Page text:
Logging Safety Pilot Time

Jeff: “Logging time as a safety pilot is a tried-and-true way of two pilots building pilot-in-command, or PIC time on one flight. To do it legitimately, however, you two must agree beforehand that the safety pilot will be acting PIC for the flight. The relevant FAR is 61.51, and the relevant sections are (e) (i) […]

Quick Pre-Takeoff Briefing

Jeff: “Having a plan for an emergency immediately after takeoff could save your life, so it’s worth doing. I hear you about times when there’s a line of aircraft, so you end up being rushed. To deal with this, I’ve taken to doing the briefing on the ramp just before climbing in the airplane. Take […]

Building IFR Skills in VFR

Jeff: “Here are things you can do under VFR that build skills for IFR: Use flight following, maintain exact altitudes and courses, and fly standard profiles. No VFR action will help you more in your comfort in communications and a feel for the IFR system than flight following. You’ll get used to moving from controller […]

Quick Crosswind Calculation

Jeff: “Yes there is, and it’s easy enough to do in your head. First, determine how many degrees off the runway heading the reported wind is. So if you’re landing Runway 18 and the wind is 160 at 10, the wind is 20 degrees off the runway (180-160=20). Now picture an analog clock face. How […]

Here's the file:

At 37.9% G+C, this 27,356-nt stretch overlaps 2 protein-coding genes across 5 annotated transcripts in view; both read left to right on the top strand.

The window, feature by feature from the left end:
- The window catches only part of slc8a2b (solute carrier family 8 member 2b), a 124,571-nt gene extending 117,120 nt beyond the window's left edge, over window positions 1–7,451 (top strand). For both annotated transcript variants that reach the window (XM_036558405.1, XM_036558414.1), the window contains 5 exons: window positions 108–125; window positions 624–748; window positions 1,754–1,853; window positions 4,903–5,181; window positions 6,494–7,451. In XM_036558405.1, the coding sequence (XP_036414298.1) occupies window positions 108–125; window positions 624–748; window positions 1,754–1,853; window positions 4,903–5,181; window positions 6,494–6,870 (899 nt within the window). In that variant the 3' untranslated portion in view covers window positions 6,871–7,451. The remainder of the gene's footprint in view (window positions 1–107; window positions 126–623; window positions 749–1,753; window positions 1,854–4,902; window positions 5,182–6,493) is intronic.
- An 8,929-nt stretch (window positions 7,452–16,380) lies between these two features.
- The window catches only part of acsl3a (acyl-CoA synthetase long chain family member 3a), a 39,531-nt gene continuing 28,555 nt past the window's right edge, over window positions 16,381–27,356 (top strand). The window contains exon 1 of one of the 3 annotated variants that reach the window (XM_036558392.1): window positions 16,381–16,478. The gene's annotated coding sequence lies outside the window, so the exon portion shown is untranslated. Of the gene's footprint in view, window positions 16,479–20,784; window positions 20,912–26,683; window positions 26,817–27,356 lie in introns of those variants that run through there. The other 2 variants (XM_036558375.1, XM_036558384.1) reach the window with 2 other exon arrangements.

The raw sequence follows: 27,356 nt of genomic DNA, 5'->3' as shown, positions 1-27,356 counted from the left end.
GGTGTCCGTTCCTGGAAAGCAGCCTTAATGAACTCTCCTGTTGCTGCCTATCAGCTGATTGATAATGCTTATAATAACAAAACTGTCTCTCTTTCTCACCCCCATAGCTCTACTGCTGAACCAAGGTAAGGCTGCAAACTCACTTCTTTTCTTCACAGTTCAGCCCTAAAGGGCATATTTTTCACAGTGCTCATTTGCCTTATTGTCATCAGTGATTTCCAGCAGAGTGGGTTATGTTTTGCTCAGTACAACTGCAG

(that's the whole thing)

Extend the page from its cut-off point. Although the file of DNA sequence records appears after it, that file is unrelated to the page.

Finding Traffic

Jeff: “The best advice really comes down to angles. Suppose traffic is called out to us at 12 o’clock, five miles, same altitude. Instinctively, we look to the horizon because we’re terrestrial beings most of the time and that’s where we think we are. However, that’s not quite correct due to the curvature of the […]

Alternator Failure at Night

Jeff: “No alternator at night should be considered an emergency, and you should land as soon as practical. If you’re IMC on an IFR flight plan, it’s even more critical. Don’t hesitate to declare an emergency, if you’re talking with ATC, and get guidance to the nearest, well-lit airport. How much battery time you have […]